On the 14th, I sent General Pemberton the following:
All that we can attempt to do is to save you and your garrison. To do this, exact co-operation is indispensable. By fighting the enemy simultaneously at the same points of his line, you may be extricated. Our joint forces cannot raise the siege of Vicksburg. My communications with the rear can best be preserved by operating north of railroad. Inform me as soon as possible what points will suit you best. Your dispatches of the 12th received. General Taylor, with 8,000 men, will endeavor to open communications with you from Richmond.
To this communication General Pemberton replied, June 21, recommending me to move north of the railroad toward Vicksburg, to keep the enemy attracted to that side, and stating that he would himself move at the proper time by the Warrenton road, crossing the Big Black at Hankinson's Ferry; that "the other roads are too strongly intrenched and the enemy in too heavy force for a reasonable prospect of success," unless I could compel him to abandon his communications by Snyder's.
On the 15th, I expressed to the Department the opinion that without some great blunder of the enemy we could not hold both Mississippi and Tennessee, and that I considered saving Vicksburg hopeless. On the 18th, I said:
Grant's position, naturally very strong, is intrenched and protected by powerful artillery and the roads obstructed. His re-enforcements have been at least equal to my whole force. The Big Black covers him from attack, and would cut off our retreat if defeated.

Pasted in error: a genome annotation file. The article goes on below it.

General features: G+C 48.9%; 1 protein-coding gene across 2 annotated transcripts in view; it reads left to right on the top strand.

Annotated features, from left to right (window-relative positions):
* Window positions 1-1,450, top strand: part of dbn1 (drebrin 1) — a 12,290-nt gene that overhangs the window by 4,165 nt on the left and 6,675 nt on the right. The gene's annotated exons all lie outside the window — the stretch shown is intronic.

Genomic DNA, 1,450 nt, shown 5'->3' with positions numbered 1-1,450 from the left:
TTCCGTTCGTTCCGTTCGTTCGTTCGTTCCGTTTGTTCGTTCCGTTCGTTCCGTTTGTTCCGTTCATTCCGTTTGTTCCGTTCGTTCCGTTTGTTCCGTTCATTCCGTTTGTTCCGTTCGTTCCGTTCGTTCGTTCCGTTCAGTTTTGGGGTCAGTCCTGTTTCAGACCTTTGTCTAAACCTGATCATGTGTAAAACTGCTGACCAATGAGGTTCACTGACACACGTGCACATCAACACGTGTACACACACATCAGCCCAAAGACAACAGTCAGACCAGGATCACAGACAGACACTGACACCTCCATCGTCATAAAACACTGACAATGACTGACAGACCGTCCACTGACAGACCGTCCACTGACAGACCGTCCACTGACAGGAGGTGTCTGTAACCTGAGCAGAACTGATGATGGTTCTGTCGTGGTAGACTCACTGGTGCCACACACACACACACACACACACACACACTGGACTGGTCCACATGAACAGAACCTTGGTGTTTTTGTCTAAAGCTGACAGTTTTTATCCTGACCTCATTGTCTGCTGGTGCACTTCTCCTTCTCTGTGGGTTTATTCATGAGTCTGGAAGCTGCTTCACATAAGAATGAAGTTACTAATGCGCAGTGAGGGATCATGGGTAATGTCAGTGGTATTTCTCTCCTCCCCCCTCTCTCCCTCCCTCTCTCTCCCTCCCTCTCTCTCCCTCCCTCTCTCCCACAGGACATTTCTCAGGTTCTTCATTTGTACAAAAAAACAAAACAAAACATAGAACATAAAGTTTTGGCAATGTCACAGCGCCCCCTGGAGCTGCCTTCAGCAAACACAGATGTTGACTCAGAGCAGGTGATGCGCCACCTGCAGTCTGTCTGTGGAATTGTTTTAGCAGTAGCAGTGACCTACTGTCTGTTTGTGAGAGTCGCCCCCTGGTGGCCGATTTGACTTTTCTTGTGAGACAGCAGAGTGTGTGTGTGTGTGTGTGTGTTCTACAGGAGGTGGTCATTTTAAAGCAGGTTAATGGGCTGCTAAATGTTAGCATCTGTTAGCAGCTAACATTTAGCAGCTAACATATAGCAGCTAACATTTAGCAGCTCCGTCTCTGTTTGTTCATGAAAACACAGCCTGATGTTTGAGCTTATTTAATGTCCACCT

On June 22, in reply to a dispatch from General Pemberton of the 15th, in which he said that, though living on greatly reduced rations, he had sufficient for twenty days, I informed him that General Taylor had been sent by General E. K. Smith to co-operate with him from the WEST bank of the Mississippi, and that in a day or two I would try to make a diversion in his favor, and, if possible, open communications, adding-
though I fear my force is too small to effect the latter. I have only two-THIRDS of the force you told Messenger Saunders to state to me as the least with which I ought to make an attempt. Scouts report the enemy fortifying toward us and the roads blocked.
A day or two after this, a dispatch was brought me from General Pemberton, dated June 22, suggesting that I should make to Grant "propositions to pass this army out, with all its arms and equipage s,"renewing his hope of my being able, by force of arms, to act with him, and expressing the opinion that he could hold out for FIFTEEN days longer. To this dispatch I replied June 27, informing him that General E. K. Smith's troops had fallen back to Delhi, and that I had urged him to assume the direct command, and continued:
The determined spirit you manifest, and his expected co-operation, encourage me to hope that something may yet be done to save Vicksburg and to postpone both of the modes suggested of merely extricating the garrison. Negotiations with Grant for the relief of the garrison, should they become necessary, must be made by you. It would be a confession of weakness on my part, which I ought not to make, to propose them. When it becomes necessary to make terms, they may be considered as made under my authority.
On June 29, field transportation and other supplies having been obtained, the army marched toward the Big Black, and on the evening of July 1 encamped between Brownsville and the river.
Reconnaissances, which occupied the 2nd and 3rd, convinced me that attack north of the railroad was impracticable. I determined, therefore, to make the examinations necessary for the attempt south of the railroad; thinking, from what was already known, that the chance for suc-